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Fighting for Our Future: The Origins of Earth Day and its Impact in Wabash County

Updated: Jun 22

In 1962, marine biologist and conservationist Rachel Carson published Silent Spring, a book that went on to dramatically alter national ,and global, understanding of the connection between the environment and public health. Carson’s book sold more than 500,000 copies in 24 countries, and set the stage for environmental activism and the creation of the first Earth Day.

The catalyst for the national Earth Day celebration came from Junior Senator Gaylord Nelson from Wisconsin. In 1969, Nelson witnessed the catastrophic aftermath of the Santa Barbara oil spill which, at the time, was the largest oil spill to occur in U.S. waters. Nelson was also keenly aware of the intense anti-war student activism that was unifying college campuses across the country. Inspired by student passion, Nelson wanted to find a way to combine their energy with environmental activism. With the help of others, such as Republican Congressman Pete McCloskey and activist Denis Hayes, Nelson organized teach-ins across the U.S. during the week of April 22. The selected week was no mistake; the week of April 22 landed between spring break and final exams, and therefore would ensure maximum student participation.

The teach-ins were a success as other activist groups joined in the efforts of organized protests and rallies, and as the events grew in popularity, April 22 became known as Earth Day. Part of what made Earth Day such a triumphant success was the fact that it achieved rare alignment between Republicans and Democrats, the rich and poor, urban and rural, and other dichotomies. All across America there was a uniform consensus that a change needed to happen. Before the end of 1970, environmental activism directly led to the creation of the Environmental Protection Agency, the passing of the Clean Air Act, the National Environmental Education Act, the Occupational Safety and Health Act, and more.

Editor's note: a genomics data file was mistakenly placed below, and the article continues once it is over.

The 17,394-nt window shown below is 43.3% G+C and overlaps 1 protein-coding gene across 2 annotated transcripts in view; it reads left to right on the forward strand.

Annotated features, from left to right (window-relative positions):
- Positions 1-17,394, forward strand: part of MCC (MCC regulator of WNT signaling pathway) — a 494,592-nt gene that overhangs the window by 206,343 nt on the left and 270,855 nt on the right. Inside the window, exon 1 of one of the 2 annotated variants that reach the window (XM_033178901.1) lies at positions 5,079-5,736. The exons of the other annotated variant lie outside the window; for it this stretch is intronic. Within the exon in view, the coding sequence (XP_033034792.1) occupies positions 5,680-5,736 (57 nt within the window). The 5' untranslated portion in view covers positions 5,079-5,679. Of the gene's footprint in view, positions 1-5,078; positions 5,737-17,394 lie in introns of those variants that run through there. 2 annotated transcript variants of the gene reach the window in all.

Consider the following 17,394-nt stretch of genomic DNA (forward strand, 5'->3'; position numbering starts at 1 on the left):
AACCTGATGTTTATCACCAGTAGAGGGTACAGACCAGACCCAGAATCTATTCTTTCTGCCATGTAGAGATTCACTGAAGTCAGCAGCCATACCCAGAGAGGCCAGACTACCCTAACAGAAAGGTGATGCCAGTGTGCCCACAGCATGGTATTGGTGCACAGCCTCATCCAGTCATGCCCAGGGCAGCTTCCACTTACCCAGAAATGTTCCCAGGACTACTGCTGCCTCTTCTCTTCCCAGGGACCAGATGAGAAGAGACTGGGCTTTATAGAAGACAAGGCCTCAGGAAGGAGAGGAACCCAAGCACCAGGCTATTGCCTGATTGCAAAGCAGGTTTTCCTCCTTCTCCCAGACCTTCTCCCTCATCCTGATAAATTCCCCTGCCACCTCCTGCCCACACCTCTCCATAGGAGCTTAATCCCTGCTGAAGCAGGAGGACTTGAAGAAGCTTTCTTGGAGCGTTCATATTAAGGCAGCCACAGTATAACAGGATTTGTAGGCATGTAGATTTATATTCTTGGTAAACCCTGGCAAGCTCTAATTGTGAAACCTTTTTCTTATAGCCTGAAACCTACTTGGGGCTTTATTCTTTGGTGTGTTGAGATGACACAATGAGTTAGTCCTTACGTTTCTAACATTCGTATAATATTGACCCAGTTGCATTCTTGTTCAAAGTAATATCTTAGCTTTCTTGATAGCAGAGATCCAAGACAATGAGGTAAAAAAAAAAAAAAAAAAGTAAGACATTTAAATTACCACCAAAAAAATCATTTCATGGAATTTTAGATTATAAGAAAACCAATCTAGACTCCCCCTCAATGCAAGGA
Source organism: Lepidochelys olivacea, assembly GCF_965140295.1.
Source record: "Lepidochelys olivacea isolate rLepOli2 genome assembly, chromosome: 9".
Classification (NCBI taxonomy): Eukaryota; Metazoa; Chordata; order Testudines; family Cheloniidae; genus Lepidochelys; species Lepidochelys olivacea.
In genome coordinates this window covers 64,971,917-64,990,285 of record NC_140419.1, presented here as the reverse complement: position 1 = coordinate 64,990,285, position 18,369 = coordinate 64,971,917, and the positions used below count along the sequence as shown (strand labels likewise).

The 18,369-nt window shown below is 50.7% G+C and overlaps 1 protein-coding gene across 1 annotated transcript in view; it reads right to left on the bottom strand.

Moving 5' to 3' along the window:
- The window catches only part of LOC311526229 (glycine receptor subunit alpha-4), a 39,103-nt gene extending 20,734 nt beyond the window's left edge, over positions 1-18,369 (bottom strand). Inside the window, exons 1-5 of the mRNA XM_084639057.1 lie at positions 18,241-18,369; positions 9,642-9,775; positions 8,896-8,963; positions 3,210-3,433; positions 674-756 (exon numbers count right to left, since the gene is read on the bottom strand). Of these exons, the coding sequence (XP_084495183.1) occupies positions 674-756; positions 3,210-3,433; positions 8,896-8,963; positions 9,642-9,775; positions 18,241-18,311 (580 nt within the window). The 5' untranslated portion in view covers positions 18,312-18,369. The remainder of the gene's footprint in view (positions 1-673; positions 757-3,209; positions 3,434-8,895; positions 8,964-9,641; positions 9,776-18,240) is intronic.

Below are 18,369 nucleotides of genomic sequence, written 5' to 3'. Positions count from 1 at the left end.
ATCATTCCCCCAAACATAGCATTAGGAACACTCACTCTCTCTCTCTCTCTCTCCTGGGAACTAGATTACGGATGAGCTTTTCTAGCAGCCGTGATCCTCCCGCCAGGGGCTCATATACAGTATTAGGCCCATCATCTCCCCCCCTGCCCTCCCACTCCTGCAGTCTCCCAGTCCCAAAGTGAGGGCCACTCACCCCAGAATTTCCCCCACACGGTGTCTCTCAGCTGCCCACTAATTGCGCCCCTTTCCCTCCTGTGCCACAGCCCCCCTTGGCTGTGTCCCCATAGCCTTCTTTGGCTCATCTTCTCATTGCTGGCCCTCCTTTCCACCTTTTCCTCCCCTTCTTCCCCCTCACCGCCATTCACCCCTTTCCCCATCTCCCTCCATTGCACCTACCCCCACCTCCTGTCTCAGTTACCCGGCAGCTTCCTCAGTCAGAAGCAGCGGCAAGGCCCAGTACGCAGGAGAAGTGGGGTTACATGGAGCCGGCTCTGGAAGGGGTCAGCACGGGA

Citizens of Wabash County joined their fellow Americans in 1970 and held their own rallies and activities on April 22. A few examples include Manchester College, now Manchester University, who held an Eco-Rally of nearly 100 people. Students and others gathered on the campus mall to listen to songs from Joe Detrick, speeches, and to chant a rally cry of “Sun Power, Tree Power, Lake Power, Grass Power!” A letter from Senator Vance Hartke was read in support of the activism efforts, and Manchester Town Board member Jack Williams stated his hope that North Manchester could someday be the cleanest small town in Indiana. The Manchester High School science club students also joined in on the events and organized a roadside trash cleanup. The findings were displayed in a cart in the student parking lot as a reminder of the damage of pollution.



Sources:

Bittinger, Sara. (1970, April 23). “Action Pledged at Eco-Rally.” Wabash Plain Dealer. Wabash County Museum Archives.


Bolinger, Cheryl. (1970, April 23). “MHS Cleans Roadside.” Wabash Plain Dealer. Wabash County Museum Archives.


The History of Earth Day. (2021, July 2). Retrieved April 18, 2022, from https://www.earthday.org/history/


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